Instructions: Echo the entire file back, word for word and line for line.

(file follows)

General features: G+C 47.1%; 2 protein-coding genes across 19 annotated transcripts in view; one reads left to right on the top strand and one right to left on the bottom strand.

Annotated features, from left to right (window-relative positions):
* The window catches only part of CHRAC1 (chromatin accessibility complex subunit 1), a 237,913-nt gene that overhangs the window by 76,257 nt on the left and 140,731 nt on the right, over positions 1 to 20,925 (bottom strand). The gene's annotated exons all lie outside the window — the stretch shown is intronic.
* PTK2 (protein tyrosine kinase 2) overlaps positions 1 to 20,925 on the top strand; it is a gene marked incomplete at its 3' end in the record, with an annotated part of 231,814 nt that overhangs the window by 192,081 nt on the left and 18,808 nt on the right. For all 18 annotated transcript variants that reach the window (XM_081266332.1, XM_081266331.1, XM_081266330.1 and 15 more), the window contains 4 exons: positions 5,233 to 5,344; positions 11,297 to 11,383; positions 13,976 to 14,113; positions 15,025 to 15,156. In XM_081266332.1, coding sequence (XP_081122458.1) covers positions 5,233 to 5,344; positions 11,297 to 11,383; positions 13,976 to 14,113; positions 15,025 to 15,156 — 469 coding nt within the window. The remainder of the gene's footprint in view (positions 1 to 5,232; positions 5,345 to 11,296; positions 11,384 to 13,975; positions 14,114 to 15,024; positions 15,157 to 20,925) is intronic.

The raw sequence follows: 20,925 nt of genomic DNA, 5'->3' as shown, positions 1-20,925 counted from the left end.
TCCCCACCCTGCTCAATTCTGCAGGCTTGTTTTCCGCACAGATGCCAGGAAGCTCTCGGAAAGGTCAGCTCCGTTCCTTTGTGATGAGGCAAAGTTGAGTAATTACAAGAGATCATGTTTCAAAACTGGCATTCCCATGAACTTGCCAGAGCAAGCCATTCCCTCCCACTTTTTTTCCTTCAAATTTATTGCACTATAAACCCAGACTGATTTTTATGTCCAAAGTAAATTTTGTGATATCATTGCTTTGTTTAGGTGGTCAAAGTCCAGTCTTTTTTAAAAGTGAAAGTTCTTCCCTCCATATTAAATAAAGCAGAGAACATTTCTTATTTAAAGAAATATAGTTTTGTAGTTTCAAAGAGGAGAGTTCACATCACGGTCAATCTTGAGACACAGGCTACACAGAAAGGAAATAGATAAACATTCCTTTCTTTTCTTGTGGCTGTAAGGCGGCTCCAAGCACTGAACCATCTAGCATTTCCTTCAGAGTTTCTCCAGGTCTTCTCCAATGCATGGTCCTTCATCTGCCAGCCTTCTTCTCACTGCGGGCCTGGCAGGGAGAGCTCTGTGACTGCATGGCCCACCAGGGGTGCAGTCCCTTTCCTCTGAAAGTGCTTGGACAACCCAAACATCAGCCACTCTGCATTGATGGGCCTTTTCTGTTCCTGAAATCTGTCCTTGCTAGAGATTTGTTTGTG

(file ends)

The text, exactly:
General features: G+C 47.1%; 2 protein-coding genes across 19 annotated transcripts in view; one reads left to right on the top strand and one right to left on the bottom strand.

Annotated features, from left to right (window-relative positions):
* The window catches only part of CHRAC1 (chromatin accessibility complex subunit 1), a 237,913-nt gene that overhangs the window by 76,257 nt on the left and 140,731 nt on the right, over positions 1 to 20,925 (bottom strand). The gene's annotated exons all lie outside the window — the stretch shown is intronic.
* PTK2 (protein tyrosine kinase 2) overlaps positions 1 to 20,925 on the top strand; it is a gene marked incomplete at its 3' end in the record, with an annotated part of 231,814 nt that overhangs the window by 192,081 nt on the left and 18,808 nt on the right. For all 18 annotated transcript variants that reach the window (XM_081266332.1, XM_081266331.1, XM_081266330.1 and 15 more), the window contains 4 exons: positions 5,233 to 5,344; positions 11,297 to 11,383; positions 13,976 to 14,113; positions 15,025 to 15,156. In XM_081266332.1, coding sequence (XP_081122458.1) covers positions 5,233 to 5,344; positions 11,297 to 11,383; positions 13,976 to 14,113; positions 15,025 to 15,156 — 469 coding nt within the window. The remainder of the gene's footprint in view (positions 1 to 5,232; positions 5,345 to 11,296; positions 11,384 to 13,975; positions 14,114 to 15,024; positions 15,157 to 20,925) is intronic.

The raw sequence follows: 20,925 nt of genomic DNA, 5'->3' as shown, positions 1-20,925 counted from the left end.
TCCCCACCCTGCTCAATTCTGCAGGCTTGTTTTCCGCACAGATGCCAGGAAGCTCTCGGAAAGGTCAGCTCCGTTCCTTTGTGATGAGGCAAAGTTGAGTAATTACAAGAGATCATGTTTCAAAACTGGCATTCCCATGAACTTGCCAGAGCAAGCCATTCCCTCCCACTTTTTTTCCTTCAAATTTATTGCACTATAAACCCAGACTGATTTTTATGTCCAAAGTAAATTTTGTGATATCATTGCTTTGTTTAGGTGGTCAAAGTCCAGTCTTTTTTAAAAGTGAAAGTTCTTCCCTCCATATTAAATAAAGCAGAGAACATTTCTTATTTAAAGAAATATAGTTTTGTAGTTTCAAAGAGGAGAGTTCACATCACGGTCAATCTTGAGACACAGGCTACACAGAAAGGAAATAGATAAACATTCCTTTCTTTTCTTGTGGCTGTAAGGCGGCTCCAAGCACTGAACCATCTAGCATTTCCTTCAGAGTTTCTCCAGGTCTTCTCCAATGCATGGTCCTTCATCTGCCAGCCTTCTTCTCACTGCGGGCCTGGCAGGGAGAGCTCTGTGACTGCATGGCCCACCAGGGGTGCAGTCCCTTTCCTCTGAAAGTGCTTGGACAACCCAAACATCAGCCACTCTGCATTGATGGGCCTTTTCTGTTCCTGAAATCTGTCCTTGCTAGAGATTTGTTTGTG